This is the 7th post in a series, for the previous post please click HERE.
The first thing that people ask me when I explain the New Covenant to them is:
“Wait…. does that mean its okay to lie, steal, and commit adultery?”.
I think it’s funny that everyone seems to wonder right off the bat if its okay to commit adultery. They will usually mix a few others in there for good measure but that seems to be the common denominator. The answer to that question is no, but I intend to justify this Biblically.
Right now I am going to take a moment to define some of the terms I am using with regards to the Law. I am not personally comfortable using these words as they are the same terms utilized by SDA. Understand though that when SDA use these words they define them differently.
Ceremonial: These are the laws and precepts of the Old Covenant that pointed to Christ, they had a specific function and were fulfilled on the cross. It should be noted that the term “ceremonial” is not actually found in the Bible. It is simply a man made word with which one can identify a category of laws seen in the Bible. One can discern which laws are ceremonial by cross referencing those taught in the old covenant with the new. If the law IS NOT taught prescriptively in the New Covenant it is a ceremonial law.
Moral: Moral laws are used to govern society, convict us of sin, and guide us in Christian living. They have no ceremonial function, they simply teach between right and wrong. One can discern which laws moral by cross referencing those taught int he old covenant with the new. If the law IS taught prescriptively in the New Covenant it is a moral law. Though, as with Ceremonial the Bible does not refer to the Moral law, it can certainly be seen taught as a separate entity from other “ceremonial” laws. I would argue that the Moral law is what Paul refers to as the “Law of Christ” (Gal 6:2)(1 Cor 9:20-22).
Before we can even establish these distinctions though we have to start from the ground up and prove how we even get there. It is not enough to just assert such classifications on the law without demonstrating a sound hermenuetic by which one arrives at them. So before I move on I am going to support the presuppositional thesis I am utilizing.
The Bible doesn’t distinguish between the law of Moses and the Ten Commandments.
It actually refers to both interchangeably, this is key in understanding not only the falsehoods in SDA teaching but in formulating one’s hermenuetic on the law. The Ten Commandments are so foundational to Christian tradition that it is easy for us laity to get confused. Tradition is important but it doesn’t trump scripture. The fact of the matter is, the Ten Commandments received by Moses were a part of a whole at the time of receipt.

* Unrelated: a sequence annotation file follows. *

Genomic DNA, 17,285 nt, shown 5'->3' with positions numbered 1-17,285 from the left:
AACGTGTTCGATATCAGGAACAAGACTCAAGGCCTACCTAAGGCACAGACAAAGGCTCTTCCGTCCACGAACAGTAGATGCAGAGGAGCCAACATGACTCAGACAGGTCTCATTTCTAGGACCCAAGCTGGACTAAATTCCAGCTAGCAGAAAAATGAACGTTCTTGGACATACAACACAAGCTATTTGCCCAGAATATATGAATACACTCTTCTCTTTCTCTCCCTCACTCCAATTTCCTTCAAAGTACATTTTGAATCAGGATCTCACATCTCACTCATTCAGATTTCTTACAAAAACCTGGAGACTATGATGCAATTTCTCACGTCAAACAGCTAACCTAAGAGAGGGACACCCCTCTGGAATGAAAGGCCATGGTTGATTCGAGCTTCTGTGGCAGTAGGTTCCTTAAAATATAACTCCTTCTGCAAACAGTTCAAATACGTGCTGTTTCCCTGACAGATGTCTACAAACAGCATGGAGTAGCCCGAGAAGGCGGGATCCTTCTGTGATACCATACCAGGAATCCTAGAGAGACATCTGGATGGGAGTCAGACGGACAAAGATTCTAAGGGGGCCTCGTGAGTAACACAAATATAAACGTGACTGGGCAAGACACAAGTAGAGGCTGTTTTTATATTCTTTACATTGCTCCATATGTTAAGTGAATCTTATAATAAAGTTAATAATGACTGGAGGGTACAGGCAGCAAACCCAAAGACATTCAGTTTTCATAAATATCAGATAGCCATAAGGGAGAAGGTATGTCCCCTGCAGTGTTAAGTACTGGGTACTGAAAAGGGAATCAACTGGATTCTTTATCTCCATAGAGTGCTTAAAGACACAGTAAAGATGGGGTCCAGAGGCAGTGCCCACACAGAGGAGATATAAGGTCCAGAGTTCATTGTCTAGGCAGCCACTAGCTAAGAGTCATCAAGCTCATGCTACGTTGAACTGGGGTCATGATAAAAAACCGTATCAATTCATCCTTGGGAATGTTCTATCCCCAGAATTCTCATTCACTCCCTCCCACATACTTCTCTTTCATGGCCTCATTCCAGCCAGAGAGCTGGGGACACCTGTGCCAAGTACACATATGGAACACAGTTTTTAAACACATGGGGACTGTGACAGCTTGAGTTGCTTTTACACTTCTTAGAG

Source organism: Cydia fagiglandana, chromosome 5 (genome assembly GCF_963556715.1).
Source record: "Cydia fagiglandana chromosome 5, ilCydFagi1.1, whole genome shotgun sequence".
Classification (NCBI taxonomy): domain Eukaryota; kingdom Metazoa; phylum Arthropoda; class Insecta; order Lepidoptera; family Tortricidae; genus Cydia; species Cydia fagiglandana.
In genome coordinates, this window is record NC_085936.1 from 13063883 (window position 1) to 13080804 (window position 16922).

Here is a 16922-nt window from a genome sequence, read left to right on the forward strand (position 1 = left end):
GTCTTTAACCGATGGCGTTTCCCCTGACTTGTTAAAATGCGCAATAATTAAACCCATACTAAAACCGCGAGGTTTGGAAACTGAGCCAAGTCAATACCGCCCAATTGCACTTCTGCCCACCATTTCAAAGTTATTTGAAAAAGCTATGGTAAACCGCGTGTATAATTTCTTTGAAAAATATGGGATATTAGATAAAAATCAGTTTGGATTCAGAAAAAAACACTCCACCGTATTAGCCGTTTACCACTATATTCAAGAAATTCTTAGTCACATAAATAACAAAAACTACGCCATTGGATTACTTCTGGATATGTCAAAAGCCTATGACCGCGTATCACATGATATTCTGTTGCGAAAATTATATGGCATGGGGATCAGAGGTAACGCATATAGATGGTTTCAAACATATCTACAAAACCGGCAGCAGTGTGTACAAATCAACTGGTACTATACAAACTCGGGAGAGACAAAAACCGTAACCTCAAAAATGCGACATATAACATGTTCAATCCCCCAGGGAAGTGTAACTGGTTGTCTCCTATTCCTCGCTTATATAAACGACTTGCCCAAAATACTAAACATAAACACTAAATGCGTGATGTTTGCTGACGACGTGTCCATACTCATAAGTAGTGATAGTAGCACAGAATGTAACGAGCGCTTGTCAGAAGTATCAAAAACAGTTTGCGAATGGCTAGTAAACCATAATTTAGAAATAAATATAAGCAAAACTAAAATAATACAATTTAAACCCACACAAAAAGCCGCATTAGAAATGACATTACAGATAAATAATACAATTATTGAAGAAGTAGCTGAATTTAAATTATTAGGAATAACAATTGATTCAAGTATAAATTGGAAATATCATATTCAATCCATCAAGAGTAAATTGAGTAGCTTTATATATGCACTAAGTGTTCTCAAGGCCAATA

I make the case for this HERE. But the verses that I used to support the fact that the two are referred to interchangeably can be found in the following: (Luke 2:23-24) (1 Chr 16:40) (2 Chr 31:3) (Mrk 7:10) (Matt 15:4).
The Bible includes the Ten Commandments as part of the Old Covenant.
This is another one that is disconcerting to learn as an SDA but is none the less true. The laws of the Torah were not only a single unit but they were connected and along with the Old Covenant.
“And he declared to you his covenant, which he commanded you to perform, that is, the Ten Commandments, and he wrote them on two tablets of stone.” Deut 4:13 ESV
“9 There was nothing in the ark except the two tablets of stone that Moses put there at Horeb, where the Lord made a covenant with the people of Israel, when they came out of the land of Egypt…. 21 And there I have provided a place for the ark, in which is the covenant of the Lord that he made with our fathers, when he brought them out of the land of Egypt.” 1 Kings 8:9, 21
“1 Now even the first covenant had regulations for worship and an earthly place of holiness… 4 having the golden altar of incense and the ark of the covenant covered on all sides with gold, in which was a golden urn holding the manna, and Aaron’s staff that budded, and the tablets of the covenant.” Heb 9:1,4 ESV
A New Covenant was Prophecied